Metamorphoses

Theatre, Drama
4 out of 5 stars
Metamorphoses
Photograph: Robert Catto

The gods come to life in a shimmering pool of water at the Old Fitz

When Mary Zimmerman’s Metamorphoses landed on Broadway in 2002, it became famous for its set: a giant pool of water. The pool is smaller in director Dino Dimitriadis’ production of the play, but its effect is no less transformative: in the basement of the Old Fitz Hotel, its surface breaks and reforms just the same.

With a striking and generous ensemble – Claudette Clark, Deborah Galanos, Jonny Hawkins, David Helman, Sam Marques, Bardiya McKinnon, Diana Popovska, Hannah Raven, Sebastian Jamal Robinson and Zoe Terakes – this collection of Greek myths feels almost brand new, shifting past constructs of gender, space, time and linear storytelling to create a collective playground for the human condition. Each story is narrated, line by line, by each member of the ensemble. Dozens of characters are enacted with grace and empathy – mythic creatures and a pantheon of gods writ achingly human.

Zimmerman’s text – marrying the playful and colloquial with the epic to re-tell Ovid’s Metamorphoses – is perhaps more dated than the idea of the work, but it remains beautiful here. Jonathan Hindmarsh’s set design is gently industrial, all stars and scaffolds that contrasts with the ensemble’s mutable, flowing movement and draws our eyes down to the water, where all hard lines disappear. Benjamin Brockman’s lighting shifts and grows in intensity with each vignette, spilling shadow and the relief of light over the actors when they need it most. Ben Pierpoint’s sound design, much like the minimalist props and costume changes, nudge the stories to fresh heights.

And those stories. There’s Midas (Deborah Galanos), whose desire for gold was everything he needed until it destroyed his child; Alycone (Baridya McKinnon), who waits for her husband Ceyx (Sam Marques) to return, sitting on the shore he sailed from; in his living moments, Ceyx prays to the gods to return his body to her hands, so she can prepare him for his final journey. When the gods honor their love by transforming the couple into sea birds, to fly and love together again, it’s almost healing.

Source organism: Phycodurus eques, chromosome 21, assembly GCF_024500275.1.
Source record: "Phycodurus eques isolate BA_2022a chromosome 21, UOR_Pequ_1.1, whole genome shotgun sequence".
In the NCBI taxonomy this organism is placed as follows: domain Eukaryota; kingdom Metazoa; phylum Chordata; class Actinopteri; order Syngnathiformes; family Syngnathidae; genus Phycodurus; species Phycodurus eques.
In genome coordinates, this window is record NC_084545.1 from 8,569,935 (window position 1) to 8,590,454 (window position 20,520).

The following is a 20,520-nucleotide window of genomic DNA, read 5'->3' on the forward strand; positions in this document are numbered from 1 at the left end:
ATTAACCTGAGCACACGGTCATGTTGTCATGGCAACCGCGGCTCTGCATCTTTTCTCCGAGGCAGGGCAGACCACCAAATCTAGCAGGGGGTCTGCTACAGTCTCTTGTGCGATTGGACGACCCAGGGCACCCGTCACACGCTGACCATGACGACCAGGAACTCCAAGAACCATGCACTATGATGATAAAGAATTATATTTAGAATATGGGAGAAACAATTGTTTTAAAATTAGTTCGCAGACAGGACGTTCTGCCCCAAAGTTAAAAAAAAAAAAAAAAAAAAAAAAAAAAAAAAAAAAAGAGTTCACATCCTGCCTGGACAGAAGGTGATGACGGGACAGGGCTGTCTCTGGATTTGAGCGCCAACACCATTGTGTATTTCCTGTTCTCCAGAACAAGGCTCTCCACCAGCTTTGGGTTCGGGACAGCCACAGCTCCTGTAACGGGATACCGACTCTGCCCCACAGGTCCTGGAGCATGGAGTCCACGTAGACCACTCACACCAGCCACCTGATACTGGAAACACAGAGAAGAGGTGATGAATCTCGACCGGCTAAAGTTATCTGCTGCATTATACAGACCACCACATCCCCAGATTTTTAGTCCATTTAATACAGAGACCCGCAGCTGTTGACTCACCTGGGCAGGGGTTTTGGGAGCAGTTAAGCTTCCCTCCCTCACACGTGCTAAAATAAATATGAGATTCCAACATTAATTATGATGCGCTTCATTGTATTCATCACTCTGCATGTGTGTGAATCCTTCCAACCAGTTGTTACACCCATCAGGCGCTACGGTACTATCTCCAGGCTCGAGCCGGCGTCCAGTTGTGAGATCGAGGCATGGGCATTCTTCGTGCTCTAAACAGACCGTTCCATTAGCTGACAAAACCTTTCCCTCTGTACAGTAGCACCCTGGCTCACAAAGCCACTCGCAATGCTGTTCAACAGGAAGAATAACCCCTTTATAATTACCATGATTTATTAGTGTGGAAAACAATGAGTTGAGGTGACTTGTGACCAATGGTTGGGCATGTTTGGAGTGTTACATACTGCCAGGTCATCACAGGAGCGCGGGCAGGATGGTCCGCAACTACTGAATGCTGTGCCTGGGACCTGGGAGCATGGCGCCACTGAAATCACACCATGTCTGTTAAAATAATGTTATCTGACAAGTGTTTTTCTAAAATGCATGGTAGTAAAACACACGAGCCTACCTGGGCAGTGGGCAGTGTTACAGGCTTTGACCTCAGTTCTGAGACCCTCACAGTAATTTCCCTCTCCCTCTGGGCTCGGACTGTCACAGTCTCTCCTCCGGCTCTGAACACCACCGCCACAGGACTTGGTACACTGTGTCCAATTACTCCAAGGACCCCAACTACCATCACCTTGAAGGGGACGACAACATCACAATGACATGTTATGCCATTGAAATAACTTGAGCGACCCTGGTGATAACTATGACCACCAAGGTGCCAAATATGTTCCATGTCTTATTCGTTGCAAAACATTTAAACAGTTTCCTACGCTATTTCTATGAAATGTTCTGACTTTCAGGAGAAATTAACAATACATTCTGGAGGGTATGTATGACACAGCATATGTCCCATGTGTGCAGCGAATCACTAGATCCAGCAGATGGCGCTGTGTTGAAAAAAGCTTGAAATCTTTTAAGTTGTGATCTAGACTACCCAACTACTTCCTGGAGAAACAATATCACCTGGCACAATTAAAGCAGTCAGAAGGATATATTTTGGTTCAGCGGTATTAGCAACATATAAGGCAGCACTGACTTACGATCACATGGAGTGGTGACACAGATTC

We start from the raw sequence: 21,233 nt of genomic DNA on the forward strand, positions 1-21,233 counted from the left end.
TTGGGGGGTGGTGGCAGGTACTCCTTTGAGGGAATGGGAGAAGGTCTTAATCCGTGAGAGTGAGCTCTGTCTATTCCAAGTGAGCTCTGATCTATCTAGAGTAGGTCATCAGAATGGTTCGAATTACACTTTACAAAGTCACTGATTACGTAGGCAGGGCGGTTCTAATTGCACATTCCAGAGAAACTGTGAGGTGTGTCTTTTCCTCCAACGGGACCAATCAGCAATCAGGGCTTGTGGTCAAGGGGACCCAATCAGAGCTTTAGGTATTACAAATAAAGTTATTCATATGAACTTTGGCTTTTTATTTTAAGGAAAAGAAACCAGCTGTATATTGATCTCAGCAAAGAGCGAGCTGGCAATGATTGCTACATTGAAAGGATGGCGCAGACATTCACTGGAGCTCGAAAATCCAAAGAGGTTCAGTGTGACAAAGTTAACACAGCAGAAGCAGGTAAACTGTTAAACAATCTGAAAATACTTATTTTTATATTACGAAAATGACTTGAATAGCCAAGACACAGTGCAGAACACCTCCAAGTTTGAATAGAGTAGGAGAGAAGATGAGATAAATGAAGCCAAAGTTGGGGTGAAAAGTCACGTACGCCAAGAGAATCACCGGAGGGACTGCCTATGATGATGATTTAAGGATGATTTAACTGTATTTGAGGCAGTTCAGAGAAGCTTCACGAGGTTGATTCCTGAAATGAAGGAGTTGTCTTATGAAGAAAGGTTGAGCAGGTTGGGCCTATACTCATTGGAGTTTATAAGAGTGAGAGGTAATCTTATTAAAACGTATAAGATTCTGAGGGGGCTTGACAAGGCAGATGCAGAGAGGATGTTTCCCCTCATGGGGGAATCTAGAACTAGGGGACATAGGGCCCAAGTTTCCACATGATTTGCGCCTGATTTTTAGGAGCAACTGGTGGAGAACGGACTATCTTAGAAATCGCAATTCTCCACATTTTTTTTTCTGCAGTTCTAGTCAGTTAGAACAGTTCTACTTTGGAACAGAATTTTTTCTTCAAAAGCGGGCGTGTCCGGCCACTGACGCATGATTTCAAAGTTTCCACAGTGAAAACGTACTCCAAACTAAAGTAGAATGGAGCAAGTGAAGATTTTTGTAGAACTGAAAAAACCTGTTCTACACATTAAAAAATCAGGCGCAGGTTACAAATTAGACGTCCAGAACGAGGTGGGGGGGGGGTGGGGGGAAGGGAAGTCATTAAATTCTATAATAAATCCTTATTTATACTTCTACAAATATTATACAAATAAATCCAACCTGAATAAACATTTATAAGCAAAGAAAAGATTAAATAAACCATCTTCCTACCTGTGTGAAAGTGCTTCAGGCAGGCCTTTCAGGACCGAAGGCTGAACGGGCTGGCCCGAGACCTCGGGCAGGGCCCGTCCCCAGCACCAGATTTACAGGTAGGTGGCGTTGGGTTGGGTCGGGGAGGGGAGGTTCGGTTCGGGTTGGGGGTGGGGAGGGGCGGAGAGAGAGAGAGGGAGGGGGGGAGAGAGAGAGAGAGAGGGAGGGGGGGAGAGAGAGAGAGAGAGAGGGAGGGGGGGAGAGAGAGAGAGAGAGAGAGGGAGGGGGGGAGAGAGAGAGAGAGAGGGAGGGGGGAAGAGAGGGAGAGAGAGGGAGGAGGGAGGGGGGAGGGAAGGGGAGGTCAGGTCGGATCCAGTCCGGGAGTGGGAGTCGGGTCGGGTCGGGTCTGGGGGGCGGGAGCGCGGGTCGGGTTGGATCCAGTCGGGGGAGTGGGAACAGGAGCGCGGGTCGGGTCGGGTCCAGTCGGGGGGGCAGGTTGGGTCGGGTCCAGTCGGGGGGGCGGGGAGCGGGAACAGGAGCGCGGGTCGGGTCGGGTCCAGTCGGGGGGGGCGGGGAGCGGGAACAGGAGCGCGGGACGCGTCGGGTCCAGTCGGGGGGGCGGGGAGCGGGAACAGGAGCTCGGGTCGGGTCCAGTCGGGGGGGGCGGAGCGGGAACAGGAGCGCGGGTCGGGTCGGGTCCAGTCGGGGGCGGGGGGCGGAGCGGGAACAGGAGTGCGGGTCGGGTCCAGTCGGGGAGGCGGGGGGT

There’s wood nymph Pomona (Hannah Raven), followed by Vertumnus (Jonny Hawkins) in various guises; she does not love him until he finally shows his true face. There’s Eros and Psyche, whose love for each other is inevitable, infinite, and blind; Myrrah, cursed by Aphrodite for having spurned the concept of love into loving someone unimaginable. There is greed and lust and endless hunger; there is forgiveness and compassion and always love.

There are more, shifting through carefully judged, sensual and gliding movement (transitions are marked by David Helman’s languid pole work), but two scenes are particularly moving and between them seem to reveal the heart of Dimitriadis’ production.

When Orpheus (Diana Popovska) journeys to the underworld to bring his bride Eurydice (Zoe Terakes) back to life – only to lose her in a last minute moment of doubt – we see the action play out twice. First, from Ovid’s work, we see Orpheus’ perspective – his deep love, his deep grief, his immense loss. And then, with the well-placed prose of Rainer Maria Rilke, it’s Eurydice’s turn; this woman whose life is done, so deep within herself forever that Orpheus feels so far away.

It’s bittersweet, moving and complex. And the central idea, of our endless and essential capacity to love while alive - and it must  not be wasted -  comes back to us when poor married couple Baucis and Philemon earn a favour from the gods. They ask only for the gift of being able to die at the same moment; to never live without each other. To never outlive their capacity for love.

As they die and turn into trees, branches intertwined, a rainbow spills across the stage and lights up the milky water, urging us – beyond gender, beyond sexuality, beyond sense – to keep our capacity for love limitless and our walls down.

By: Cassie Tongue

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